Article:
Engineering of Thick Human Functional Myocardium via Static Stretching and Electrical Stimulation

Published: 22 February 2022| Version 1 | DOI: 10.17632/h59p23ct7d.1
, Asher Kahn-Krell


Human cardiac-muscle patches (hCMPs) constructed from cardiomyocytes (CMs) that have been differentiated from human induced-pluripotent stem cells (hiPSCs) can fully replicate the genetic background of each individual patient and, consequently, can be used for personalized drug testing, disease modeling, and therapeutic applications. However, hCMPs produced via conventional techniques are relatively thin and typically contain hiPSC-CMs that are structurally and functionally more similar to CMs from fetal and neonatal hearts than from the hearts of adults. Here, we used our layer-by-layer (lbl) fabrication protocol to construct thicker (>2.1 mm), triple-layered hCMPs, and then evaluated hiPSC-CM maturity after ten days of standard culture (Control hCMPs), static stretching (Stretched hCMPs), or static stretching with electrical stimulation at 15 or 22 V (Stretched+15V or Stretched+22V hCMPs, respectively). Qualitative assessments of immunofluorescently stained hCMPs suggested that the expression and alignment of contractile proteins was greater in Stretched+22V hCMPs than in hCMPs from any other group, while quantitative assessment of mRNA abundance and protein expression via Western Blot analysis identified changes in patterns of gene expression that also suggested the Stretched+22V protocol significantly enhanced hCMP maturation. Images obtained via transmission electron microscopy indicated that static stretching and electrical stimulation were associated with dramatic increases in the development of Z-lines and gap junctions, and sarcomeres were significantly longer in hCMPs that underwent any of the maturation protocols than in Control hCMPs. Collectively, these observations confirm that our lbl fabrication protocol can be used to generate hCMPs of >2.1 mm thickness, and that hCMP maturity increased dramatically after just ten days of static stretching and electrical stimulation.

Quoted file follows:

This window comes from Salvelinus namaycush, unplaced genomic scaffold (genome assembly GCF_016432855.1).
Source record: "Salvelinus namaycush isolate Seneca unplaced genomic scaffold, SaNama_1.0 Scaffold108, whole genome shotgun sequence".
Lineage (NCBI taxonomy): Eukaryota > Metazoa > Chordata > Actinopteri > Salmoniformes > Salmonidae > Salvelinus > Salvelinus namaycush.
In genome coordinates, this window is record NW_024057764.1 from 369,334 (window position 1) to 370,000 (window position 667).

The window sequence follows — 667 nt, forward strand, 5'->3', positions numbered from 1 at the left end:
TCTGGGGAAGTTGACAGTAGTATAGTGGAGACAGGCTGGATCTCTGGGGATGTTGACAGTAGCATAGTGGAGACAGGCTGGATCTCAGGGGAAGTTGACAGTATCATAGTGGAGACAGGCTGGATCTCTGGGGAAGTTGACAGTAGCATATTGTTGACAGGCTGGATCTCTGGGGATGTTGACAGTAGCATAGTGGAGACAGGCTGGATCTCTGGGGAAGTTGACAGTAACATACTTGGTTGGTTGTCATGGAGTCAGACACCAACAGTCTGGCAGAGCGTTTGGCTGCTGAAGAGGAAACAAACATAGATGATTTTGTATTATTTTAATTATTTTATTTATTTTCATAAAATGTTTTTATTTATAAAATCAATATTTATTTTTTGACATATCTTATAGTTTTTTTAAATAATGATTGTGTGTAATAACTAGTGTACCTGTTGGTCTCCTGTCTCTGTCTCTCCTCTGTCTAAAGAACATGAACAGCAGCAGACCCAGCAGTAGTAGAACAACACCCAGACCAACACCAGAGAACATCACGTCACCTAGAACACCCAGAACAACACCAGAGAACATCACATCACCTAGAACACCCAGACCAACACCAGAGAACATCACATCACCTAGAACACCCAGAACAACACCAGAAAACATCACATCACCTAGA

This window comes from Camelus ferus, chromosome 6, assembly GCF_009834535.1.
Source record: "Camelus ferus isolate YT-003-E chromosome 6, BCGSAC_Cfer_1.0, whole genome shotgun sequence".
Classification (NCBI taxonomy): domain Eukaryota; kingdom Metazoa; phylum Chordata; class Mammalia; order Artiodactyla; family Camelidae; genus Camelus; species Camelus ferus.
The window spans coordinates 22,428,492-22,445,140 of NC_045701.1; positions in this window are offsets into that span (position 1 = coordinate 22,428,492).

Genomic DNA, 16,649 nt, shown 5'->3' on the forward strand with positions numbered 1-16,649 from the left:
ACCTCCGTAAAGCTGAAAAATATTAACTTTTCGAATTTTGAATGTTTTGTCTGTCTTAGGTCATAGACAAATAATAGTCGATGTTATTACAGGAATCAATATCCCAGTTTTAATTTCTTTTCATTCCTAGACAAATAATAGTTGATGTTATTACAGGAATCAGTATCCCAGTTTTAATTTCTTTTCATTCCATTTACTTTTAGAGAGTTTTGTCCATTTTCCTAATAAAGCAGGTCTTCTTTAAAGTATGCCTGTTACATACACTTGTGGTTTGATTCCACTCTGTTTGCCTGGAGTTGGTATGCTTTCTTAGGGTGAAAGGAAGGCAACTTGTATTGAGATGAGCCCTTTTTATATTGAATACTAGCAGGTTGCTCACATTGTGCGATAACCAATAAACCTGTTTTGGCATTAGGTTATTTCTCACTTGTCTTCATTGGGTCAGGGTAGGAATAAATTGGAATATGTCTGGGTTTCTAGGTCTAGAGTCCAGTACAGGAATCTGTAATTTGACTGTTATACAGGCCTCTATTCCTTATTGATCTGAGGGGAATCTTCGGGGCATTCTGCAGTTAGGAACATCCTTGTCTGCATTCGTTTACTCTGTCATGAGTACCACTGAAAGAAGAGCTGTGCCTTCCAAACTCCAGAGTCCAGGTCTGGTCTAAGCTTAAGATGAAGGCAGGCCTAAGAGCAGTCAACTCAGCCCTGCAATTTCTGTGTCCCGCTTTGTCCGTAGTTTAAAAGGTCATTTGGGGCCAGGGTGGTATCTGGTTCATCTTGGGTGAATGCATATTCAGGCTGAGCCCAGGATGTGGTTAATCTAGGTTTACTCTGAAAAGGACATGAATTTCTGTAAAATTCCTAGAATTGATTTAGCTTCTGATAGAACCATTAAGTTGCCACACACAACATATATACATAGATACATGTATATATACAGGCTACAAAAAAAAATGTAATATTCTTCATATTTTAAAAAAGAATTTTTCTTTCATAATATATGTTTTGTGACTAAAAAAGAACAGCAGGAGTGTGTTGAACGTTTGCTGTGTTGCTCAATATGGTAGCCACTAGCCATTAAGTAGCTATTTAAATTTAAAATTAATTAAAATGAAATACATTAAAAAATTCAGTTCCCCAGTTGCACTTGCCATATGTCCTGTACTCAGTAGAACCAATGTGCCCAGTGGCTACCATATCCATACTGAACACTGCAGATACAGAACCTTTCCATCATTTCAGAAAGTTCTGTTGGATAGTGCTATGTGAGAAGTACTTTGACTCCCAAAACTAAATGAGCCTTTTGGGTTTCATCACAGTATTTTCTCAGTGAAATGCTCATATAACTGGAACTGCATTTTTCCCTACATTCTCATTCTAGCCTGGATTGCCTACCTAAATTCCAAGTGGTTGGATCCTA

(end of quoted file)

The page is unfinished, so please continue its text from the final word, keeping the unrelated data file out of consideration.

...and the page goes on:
University of Alabama at Birmingham


Biomedical Engineering, Tissue Engineering